Film:Moonstruck

Moonstruck

Norman Jewison

Remember the outfit Cher wore to the Oscars when she won an Academy Award for her performance in this 1987 film? Ay-yi-yi. The actress’ more retiring character in this infectious comedy leaps several psychological hurdles just giving her hair a permanent. But then the original screenplay by John Patrick Shanley (Joe Versus the Volcano) is a wonderful, gently satirical tale of an Italian-American family dealing with repression and dissatisfaction against a backdrop of cultural expectations. Cher is focused and funny as a widow who feels she should marry an…

Film:The Princess Bride

The Princess Bride

Rob Reiner

Screenwriter William Goldman’s novel The Princess Bride earned its own loyal audience on the strength of its narrative voice and its gently satirical, hyperbolic spin on swashbuckled adventure that seemed almost purely literary. For all its derring-do and vivid over-the-top characters, the book’s joy was dictated as much by the deadpan tone of its narrator and a winking acknowledgement of the clichés being sent up. Miraculously, director Rob Reiner and Goldman himself managed to visualize this romantic fable while keeping that external voice largely…

Film:Romancing the Stone

Romancing the Stone

Robert Zemeckis

Director Robert Zemeckis (Forrest Gump, Contact) had a hit with this 1984 comedy that first teamed Michael Douglas, Kathleen Turner, and Danny DeVito. Turner steals the show from the guys, however, playing a pushy romance novelist who gets stuck among some dangerous figures in Colombia and has only a rumpled guide (Michael Douglas) as an ally. The chemistry between the stars is infectious (the trio went on to make a sequel, Jewel of the Nile, and then an interesting, dark comedy directed by DeVito, The War of the Roses). Zemeckis—whose…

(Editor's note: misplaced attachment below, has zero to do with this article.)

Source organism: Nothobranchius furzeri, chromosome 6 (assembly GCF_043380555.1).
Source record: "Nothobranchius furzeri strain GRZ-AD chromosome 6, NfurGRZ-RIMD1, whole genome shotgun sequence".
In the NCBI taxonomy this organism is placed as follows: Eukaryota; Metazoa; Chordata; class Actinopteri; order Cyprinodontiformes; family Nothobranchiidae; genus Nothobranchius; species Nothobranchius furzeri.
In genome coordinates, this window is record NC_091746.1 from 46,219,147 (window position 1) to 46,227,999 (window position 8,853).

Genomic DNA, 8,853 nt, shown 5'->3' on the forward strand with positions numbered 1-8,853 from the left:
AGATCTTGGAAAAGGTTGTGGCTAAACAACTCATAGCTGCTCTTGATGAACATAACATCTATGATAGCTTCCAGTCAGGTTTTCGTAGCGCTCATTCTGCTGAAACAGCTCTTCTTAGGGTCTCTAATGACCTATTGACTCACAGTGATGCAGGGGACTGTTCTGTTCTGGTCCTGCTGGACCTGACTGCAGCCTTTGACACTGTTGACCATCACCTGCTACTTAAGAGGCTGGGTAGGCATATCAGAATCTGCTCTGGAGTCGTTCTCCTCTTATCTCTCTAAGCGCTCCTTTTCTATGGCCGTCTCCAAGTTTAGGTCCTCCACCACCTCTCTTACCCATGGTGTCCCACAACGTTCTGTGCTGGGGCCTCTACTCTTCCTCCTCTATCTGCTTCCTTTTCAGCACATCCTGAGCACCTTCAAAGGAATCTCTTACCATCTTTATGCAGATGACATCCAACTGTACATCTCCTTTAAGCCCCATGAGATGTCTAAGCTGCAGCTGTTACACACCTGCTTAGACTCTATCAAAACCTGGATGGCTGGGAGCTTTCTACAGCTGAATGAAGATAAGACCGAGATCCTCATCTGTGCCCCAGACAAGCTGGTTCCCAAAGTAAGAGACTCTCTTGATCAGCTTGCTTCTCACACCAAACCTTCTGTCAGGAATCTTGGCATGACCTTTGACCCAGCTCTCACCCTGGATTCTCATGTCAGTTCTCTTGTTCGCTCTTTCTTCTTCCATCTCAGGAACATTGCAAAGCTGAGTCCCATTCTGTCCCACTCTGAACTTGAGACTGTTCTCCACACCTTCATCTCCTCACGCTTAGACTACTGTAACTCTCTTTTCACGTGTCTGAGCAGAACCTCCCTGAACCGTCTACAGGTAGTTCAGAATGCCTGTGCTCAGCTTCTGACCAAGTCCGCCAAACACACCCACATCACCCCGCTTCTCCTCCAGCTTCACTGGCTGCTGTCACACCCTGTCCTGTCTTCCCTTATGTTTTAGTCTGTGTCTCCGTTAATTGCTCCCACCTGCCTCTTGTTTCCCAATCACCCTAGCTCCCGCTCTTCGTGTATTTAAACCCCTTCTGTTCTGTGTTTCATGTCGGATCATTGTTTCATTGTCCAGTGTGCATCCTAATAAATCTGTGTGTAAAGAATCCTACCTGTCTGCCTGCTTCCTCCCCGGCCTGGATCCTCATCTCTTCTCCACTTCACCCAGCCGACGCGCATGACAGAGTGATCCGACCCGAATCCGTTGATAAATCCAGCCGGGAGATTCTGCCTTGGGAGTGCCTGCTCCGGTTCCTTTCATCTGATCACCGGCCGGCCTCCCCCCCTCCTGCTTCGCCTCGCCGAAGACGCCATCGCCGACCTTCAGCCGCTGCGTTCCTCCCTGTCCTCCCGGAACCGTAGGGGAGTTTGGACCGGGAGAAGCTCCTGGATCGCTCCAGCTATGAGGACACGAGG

Film:Arthur

Arthur

Steve Gordon

When you get lost between the moon and New York City (ahem), chances are you’ll find yourself taking another look at this hit comedy starring Oscar-nominated Dudley Moore as the charmingly witty, perpetually drunken millionaire Arthur Bach. Arthur falls in love with a waitress (Liza Minelli) who doesn’t care about his money, but unfortunately Arthur’s stern father wants him to marry a Waspy prima donna. The young lush turns to his wise and loyal butler (Oscar-winner John Gielgud) for assistance and advice. Arthur was a huge hit when released in 1981, as…

Film:Baby Boom

Baby Boom

Charles Shyer

The writing-directing team of Charles Shyer and Nancy Meyers (Father of the Bride) made this sweet satire about a high-powered yuppie executive (Diane Keaton) who unexpectedly becomes a mom and finds she can’t successfully integrate the role into her busy life. Typical of the Shyer-Meyers films prior to Myers taking the director’s reins on the wonderful Parent Trap, Baby Boom is a little wooden and more sentimental than genuine. But there are entertaining moments, for sure, and Keaton is a delight. —Tom Keogh

Views: 5,155 • Modified: • Elapsed: 0.021 sec